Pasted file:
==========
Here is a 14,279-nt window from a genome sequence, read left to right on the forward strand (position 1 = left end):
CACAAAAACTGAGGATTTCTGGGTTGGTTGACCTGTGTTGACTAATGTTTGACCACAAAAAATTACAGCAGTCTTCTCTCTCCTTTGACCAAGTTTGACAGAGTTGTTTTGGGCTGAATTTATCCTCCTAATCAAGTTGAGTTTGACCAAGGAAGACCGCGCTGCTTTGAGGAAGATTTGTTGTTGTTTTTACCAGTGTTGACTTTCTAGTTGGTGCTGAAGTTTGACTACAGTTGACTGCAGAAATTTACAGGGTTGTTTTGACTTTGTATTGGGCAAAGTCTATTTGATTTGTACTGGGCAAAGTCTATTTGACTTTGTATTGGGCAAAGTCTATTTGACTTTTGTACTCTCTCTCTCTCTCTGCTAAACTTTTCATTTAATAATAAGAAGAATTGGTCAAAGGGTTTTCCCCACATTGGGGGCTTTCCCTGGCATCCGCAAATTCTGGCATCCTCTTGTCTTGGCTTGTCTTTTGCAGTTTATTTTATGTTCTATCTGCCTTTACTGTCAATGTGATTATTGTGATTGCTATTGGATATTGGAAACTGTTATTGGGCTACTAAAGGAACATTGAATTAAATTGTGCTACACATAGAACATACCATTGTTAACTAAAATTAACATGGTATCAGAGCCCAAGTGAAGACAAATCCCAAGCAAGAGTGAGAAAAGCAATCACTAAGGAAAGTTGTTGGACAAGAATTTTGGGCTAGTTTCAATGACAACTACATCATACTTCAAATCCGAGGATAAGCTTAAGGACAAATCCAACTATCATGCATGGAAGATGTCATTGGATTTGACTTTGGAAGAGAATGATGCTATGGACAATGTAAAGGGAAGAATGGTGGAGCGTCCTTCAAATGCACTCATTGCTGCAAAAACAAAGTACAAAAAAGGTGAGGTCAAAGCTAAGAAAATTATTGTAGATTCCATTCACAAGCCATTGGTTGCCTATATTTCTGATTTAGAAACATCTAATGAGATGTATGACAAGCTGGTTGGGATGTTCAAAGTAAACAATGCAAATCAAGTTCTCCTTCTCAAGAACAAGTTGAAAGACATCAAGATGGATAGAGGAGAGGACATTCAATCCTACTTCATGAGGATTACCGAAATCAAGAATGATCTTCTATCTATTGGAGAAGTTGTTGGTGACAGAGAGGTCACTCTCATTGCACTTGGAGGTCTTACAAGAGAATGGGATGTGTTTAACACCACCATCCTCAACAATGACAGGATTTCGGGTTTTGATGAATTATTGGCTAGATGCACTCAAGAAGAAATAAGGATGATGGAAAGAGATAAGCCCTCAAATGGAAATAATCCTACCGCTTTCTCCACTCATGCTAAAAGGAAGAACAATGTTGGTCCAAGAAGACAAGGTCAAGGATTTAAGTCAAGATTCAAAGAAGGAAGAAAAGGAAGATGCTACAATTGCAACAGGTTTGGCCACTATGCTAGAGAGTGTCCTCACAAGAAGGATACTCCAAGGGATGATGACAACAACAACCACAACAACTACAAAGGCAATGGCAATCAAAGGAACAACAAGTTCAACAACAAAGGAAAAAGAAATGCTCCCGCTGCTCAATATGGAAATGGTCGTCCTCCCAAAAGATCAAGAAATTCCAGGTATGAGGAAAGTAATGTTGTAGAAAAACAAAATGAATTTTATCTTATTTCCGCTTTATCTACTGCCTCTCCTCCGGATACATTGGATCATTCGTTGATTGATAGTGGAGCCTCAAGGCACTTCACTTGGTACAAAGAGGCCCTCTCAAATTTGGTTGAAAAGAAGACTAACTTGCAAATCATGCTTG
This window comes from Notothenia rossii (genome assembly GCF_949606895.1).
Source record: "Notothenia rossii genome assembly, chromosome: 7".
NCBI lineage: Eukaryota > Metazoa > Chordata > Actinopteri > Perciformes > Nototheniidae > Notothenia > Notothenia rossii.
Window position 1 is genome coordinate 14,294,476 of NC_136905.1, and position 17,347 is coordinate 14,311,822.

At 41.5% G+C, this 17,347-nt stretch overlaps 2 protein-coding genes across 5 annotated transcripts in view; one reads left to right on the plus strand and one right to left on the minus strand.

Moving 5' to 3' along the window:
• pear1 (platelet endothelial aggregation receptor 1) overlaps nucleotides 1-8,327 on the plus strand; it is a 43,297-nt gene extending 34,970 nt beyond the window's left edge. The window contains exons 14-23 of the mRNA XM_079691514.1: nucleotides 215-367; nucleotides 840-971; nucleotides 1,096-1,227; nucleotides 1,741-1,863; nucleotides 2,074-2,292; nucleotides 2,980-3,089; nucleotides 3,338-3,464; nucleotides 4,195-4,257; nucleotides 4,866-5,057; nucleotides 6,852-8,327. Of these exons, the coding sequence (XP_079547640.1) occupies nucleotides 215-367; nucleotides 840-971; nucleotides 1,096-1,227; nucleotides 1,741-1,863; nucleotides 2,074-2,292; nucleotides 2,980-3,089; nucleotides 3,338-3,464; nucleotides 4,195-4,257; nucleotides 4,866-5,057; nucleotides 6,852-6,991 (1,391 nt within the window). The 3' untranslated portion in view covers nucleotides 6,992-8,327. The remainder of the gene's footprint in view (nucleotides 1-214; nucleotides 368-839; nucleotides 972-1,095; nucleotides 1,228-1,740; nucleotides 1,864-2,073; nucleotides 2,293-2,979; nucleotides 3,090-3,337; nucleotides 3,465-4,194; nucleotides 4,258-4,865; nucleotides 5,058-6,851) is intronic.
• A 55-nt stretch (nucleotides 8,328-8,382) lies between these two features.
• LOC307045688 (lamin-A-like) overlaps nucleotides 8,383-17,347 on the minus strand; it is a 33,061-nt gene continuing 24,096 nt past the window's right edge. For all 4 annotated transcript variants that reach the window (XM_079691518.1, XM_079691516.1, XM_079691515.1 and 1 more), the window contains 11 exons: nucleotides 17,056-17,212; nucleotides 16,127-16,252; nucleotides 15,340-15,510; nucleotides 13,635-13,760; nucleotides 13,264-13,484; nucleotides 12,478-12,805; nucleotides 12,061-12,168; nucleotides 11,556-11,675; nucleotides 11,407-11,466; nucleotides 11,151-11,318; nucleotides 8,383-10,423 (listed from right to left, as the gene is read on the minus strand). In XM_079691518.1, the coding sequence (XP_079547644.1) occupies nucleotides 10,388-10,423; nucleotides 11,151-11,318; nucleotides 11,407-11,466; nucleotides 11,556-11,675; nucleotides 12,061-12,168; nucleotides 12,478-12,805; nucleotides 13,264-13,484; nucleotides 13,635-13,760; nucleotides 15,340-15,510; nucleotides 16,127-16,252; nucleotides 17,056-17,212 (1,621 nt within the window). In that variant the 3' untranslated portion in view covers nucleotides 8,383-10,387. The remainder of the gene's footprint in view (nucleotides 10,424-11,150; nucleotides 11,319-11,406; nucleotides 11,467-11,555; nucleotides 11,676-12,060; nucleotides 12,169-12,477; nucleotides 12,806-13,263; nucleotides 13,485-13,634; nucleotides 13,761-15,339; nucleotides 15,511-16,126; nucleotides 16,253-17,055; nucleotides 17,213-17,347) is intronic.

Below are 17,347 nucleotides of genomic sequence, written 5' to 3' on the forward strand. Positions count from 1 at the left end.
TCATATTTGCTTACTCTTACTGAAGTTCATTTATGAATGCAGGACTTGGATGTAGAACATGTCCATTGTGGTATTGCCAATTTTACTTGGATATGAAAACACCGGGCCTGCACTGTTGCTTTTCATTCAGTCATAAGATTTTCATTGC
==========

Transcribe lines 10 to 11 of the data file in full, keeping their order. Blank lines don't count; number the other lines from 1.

• A 55-nt stretch (nucleotides 8,328-8,382) lies between these two features.
• LOC307045688 (lamin-A-like) overlaps nucleotides 8,383-17,347 on the minus strand; it is a 33,061-nt gene continuing 24,096 nt past the window's right edge. For all 4 annotated transcript variants that reach the window (XM_079691518.1, XM_079691516.1, XM_079691515.1 and 1 more), the window contains 11 exons: nucleotides 17,056-17,212; nucleotides 16,127-16,252; nucleotides 15,340-15,510; nucleotides 13,635-13,760; nucleotides 13,264-13,484; nucleotides 12,478-12,805; nucleotides 12,061-12,168; nucleotides 11,556-11,675; nucleotides 11,407-11,466; nucleotides 11,151-11,318; nucleotides 8,383-10,423 (listed from right to left, as the gene is read on the minus strand). In XM_079691518.1, the coding sequence (XP_079547644.1) occupies nucleotides 10,388-10,423; nucleotides 11,151-11,318; nucleotides 11,407-11,466; nucleotides 11,556-11,675; nucleotides 12,061-12,168; nucleotides 12,478-12,805; nucleotides 13,264-13,484; nucleotides 13,635-13,760; nucleotides 15,340-15,510; nucleotides 16,127-16,252; nucleotides 17,056-17,212 (1,621 nt within the window). In that variant the 3' untranslated portion in view covers nucleotides 8,383-10,387. The remainder of the gene's footprint in view (nucleotides 10,424-11,150; nucleotides 11,319-11,406; nucleotides 11,467-11,555; nucleotides 11,676-12,060; nucleotides 12,169-12,477; nucleotides 12,806-13,263; nucleotides 13,485-13,634; nucleotides 13,761-15,339; nucleotides 15,511-16,126; nucleotides 16,253-17,055; nucleotides 17,213-17,347) is intronic.